But reaching his current position has been an arduous trek. His scorecard goes much deeper than birdies and bogeys.
If things had gone as planned five years ago, he wouldn’t be on the leaderboard. He would have drowned in the pool of his Addison residence. Instead, he was pulled from the water and resuscitated. He has been battling back from depression ever since.
Bowditch seems well on his way to establishing himself on the PGA Tour. He tied for ninth at Pebble Beach and ranks 117th in FedEx Cup points. Only 27, he seems strengthened by the past and firmly focused on the future.
He is engaged to Fox Sports producer Amanda Yarussi, who cheered him on during Friday’s seven-birdie, one-bogey round. Their September wedding will be at the Four Seasons Resort and Club at Las Colinas, site of next week’s HP Byron Nelson Championship.
He has been working with a program to raise awareness about depression, hoping his story will lead others to seek treatment.
But he also has moved beyond rehashing his tumultuous history at every event. After all, he’s trying to win a tournament.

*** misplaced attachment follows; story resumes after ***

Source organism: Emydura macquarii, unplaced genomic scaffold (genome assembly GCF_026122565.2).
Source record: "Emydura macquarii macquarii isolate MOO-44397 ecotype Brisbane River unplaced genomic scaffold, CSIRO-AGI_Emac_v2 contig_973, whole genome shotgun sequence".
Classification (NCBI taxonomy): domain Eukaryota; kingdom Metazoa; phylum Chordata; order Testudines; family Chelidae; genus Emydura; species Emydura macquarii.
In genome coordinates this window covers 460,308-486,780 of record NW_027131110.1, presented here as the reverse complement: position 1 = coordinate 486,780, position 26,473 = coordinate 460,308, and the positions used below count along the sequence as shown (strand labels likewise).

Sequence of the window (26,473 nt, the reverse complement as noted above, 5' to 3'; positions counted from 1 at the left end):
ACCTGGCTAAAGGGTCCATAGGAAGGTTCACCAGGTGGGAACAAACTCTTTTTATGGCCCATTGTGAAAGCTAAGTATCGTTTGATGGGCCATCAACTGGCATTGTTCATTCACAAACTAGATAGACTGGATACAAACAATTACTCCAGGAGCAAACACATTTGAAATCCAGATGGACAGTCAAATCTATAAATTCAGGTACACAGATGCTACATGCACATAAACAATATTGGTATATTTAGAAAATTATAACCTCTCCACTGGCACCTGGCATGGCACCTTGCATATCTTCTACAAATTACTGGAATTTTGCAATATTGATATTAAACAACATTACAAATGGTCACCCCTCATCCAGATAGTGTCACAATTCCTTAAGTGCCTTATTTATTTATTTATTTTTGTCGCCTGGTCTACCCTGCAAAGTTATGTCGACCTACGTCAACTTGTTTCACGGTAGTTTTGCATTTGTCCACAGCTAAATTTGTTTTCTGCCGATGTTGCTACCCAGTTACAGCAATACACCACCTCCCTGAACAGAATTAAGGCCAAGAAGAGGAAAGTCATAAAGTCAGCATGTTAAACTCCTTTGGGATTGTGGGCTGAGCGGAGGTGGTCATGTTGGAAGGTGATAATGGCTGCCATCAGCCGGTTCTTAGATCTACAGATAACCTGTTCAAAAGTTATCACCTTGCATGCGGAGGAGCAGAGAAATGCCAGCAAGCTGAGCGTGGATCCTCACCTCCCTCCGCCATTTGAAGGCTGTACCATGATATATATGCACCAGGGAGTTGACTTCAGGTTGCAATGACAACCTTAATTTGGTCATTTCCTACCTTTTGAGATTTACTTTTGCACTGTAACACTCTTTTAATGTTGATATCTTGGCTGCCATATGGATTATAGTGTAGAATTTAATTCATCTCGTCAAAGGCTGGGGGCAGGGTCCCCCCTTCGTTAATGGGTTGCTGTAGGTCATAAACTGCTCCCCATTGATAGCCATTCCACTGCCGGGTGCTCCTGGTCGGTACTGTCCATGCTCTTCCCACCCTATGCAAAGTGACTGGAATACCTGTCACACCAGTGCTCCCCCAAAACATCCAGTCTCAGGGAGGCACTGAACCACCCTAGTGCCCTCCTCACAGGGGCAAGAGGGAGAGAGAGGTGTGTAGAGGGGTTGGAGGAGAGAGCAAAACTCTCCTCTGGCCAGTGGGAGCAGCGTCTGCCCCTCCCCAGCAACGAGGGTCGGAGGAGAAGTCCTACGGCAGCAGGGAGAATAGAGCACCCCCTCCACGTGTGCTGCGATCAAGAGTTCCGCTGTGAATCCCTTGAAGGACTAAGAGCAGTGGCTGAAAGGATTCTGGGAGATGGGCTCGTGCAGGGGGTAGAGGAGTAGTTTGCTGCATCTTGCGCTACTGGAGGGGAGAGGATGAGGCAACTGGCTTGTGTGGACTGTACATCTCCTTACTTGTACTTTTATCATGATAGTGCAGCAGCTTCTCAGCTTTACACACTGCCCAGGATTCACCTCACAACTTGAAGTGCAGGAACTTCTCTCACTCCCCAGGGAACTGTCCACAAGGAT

“That’s basically something that’s in the past,” he said. “That’s where it is. Living in the future.”
The last time Bowditch played a full season on the PGA Tour, in 2006, he was disqualified four times, withdrew three times and made only two cuts in 22 starts.
A story in Golf Digest two years ago shed light on his painful struggles. It told of him going 12 nights without sleeping, drinking a bottle of whiskey, putting on heavy clothes and then jumping in the pool. He was discovered floating by his then-girlfriend. He began treatment after being released from the hospital.
Bowditch, runner-up at the 2000 World Junior Championship, was considered by many to be the next great Australian. But that didn’t exempt him from paying dues. While playing the Troppo Tour, a pro-am circuit in Australia, he camped in a tent with his friend.
“I was young and broke,” he said. “You’ve got to start somewhere, and that’s where I started.”
It has taken Bowditch 10 years to reach this point. The tough journey could enhance his destination.
“I’m always constantly believing in, what I’m doing and I haven’t changed that from the start,” he said. “I turned professional when I was 18. So, you know, it’s just a process. I’m not even 28 yet. So it’s not that big a deal. The career hasn’t really started.”